TALLAHASSEE -- Florida's regulation of dog racing is so lax that a Sarasota greyhound track was allowed to start its racing season last week in defiance of a state rule that bans the use of unsanitary and dangerous wooden crates.
The fact that the Florida Division of Parimutuel Wagering spent two years adopting a rule that banned the crates, and then allowed the track to get away with thumbing its nose at the ban, is just one of several examples of the state's weak regulatory structure, said Michael Diamond of Spectrum Gaming, a gaming consulting company hired by Florida lawmakers to complete a report on gambling in Florida.
"In all our years of covering regulatory agencies, I can't quite fathom a regulatory agency allowing this to occur,'' he told the House Select Committee on Gaming Wednesday.
The report by the New Jersey-based gaming company was commissioned by the legislature at a cost of $400,000 as a precursor to a debate next session on whether to strengthen the state's regulatory structure and gambling in Florida.
The Division of Parimutuel Wagering said it is in the midst of an investigation into the Sarasota Kennel Club and could not comment. Diamond said it is only one in a string of recent examples in which the governor's agency has allowed an industry to ignore rules, or change them without following the proper procedures.
According to the Spectrum report:
The Pompano Peach harness track overstated its purses by 30 percent in its report to the state last year, and regulators say they have no authority to do anything about it.
Horse and dog tracks consistently understate their
revenues from simulcasts, resulting in millions in unaccounted for and unregulated wagering. Gulfstream Racetrack in Hallandale Beach, for example, reported $102 million in simulcast and intertrack wagering in 2012 but failed to report another $605 million, the report said. Regulators said that since these wagers are not taxable, it doesn't regulate them.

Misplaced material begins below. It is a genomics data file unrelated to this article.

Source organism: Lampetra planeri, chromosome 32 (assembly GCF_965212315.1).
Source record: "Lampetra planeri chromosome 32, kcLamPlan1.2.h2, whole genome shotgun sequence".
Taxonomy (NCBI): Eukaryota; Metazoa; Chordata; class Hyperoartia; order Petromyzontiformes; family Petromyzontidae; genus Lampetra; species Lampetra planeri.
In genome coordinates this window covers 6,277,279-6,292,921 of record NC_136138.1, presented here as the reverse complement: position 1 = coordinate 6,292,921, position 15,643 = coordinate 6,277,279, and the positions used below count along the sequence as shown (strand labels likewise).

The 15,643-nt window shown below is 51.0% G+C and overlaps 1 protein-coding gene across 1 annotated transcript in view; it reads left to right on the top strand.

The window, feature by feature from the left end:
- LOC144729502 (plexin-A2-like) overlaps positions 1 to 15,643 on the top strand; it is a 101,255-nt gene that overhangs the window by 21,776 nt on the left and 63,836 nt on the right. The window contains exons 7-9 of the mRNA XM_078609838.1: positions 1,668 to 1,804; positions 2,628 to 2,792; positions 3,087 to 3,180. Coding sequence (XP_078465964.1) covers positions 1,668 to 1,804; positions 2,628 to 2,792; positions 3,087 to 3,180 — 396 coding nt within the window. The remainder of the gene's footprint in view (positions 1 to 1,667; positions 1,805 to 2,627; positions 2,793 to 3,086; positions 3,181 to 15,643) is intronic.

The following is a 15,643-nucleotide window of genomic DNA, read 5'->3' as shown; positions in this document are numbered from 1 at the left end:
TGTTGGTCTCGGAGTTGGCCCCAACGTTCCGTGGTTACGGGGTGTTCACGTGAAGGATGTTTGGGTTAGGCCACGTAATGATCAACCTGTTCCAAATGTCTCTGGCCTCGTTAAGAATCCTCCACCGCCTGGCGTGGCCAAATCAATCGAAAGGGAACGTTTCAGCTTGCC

The failure to regulate costs taxpayers money. Although the division is supposed to be self-sufficient, making up in fines and fees what it spends in oversight, lawyers and investigations, Spectrum found that the net cost to taxpayers to regulate dogs is $4 million.
If the lax oversight by the governor's agency was news to legislators, it didn't seem to matter. The reaction from the committee to Diamond's report was silence.
When pressed after the meeting by a reporter, Committee Chairman Rep. Robert Schenck, R-Spring Hill, said the examples are evidence "why we're taking a look at it comprehensively and why we're talking about regulatory structure."
What will he do about the department ignoring the dog crates rule now? Schenck hestitated, then said: "I'm to talk to the agency.''
Meanwhile, animal rights advocates are not happy.
"The track should not be given a special favor,'' said Carey Theil of Grey2k, the advocacy group opposed to dog racing that persuaded the Division of Parimutuel Wagering to adopt the rule. "If these rules are not enforced in this case, it's going to send a message that these rules mean nothing."
The Sarasota Kennel Club is the only dog track in the state that continues to use the wooden crates, Theil said. Every other track in Florida uses metal crates.
"Wood is a haven for ticks. It absorbs urine and its' a perfect environment for bacteria to grow,'' he said.
But Gary Rutledge, a lobbyist for the Sarasota Kennel Club, petitioned the department on the day that track was set to open its racing season, and asked for a waiver from the rule until July of next year.
He said that even though the rules were in development for a long time, "Sarasota was not aware that change was being made or they would have raised and objected to it."
He called Diamond's suggestion that the agency is allowing the industry to ignore the rule "ludicrous." The track is willing to replace the crates, has attempted to purchase metal ones, but the enormous expense is too much to endure now, he said, especially since legislators may allow the dog track to end live racing and continue to operate as a poker room.
"We've been trying to work with all the affected parties to bring this to a satisfactory conclusion as expeditiously as possible,'' he said.
The division could impose a fine or suspend or revoke its license or permits, Rutledge said. It has instead called for comments to be submitted over the next two weeks.
-- Mary Ellen Klas can be reached at meklas@MiamiHerald.com and on Twitter @MaryEllenKlas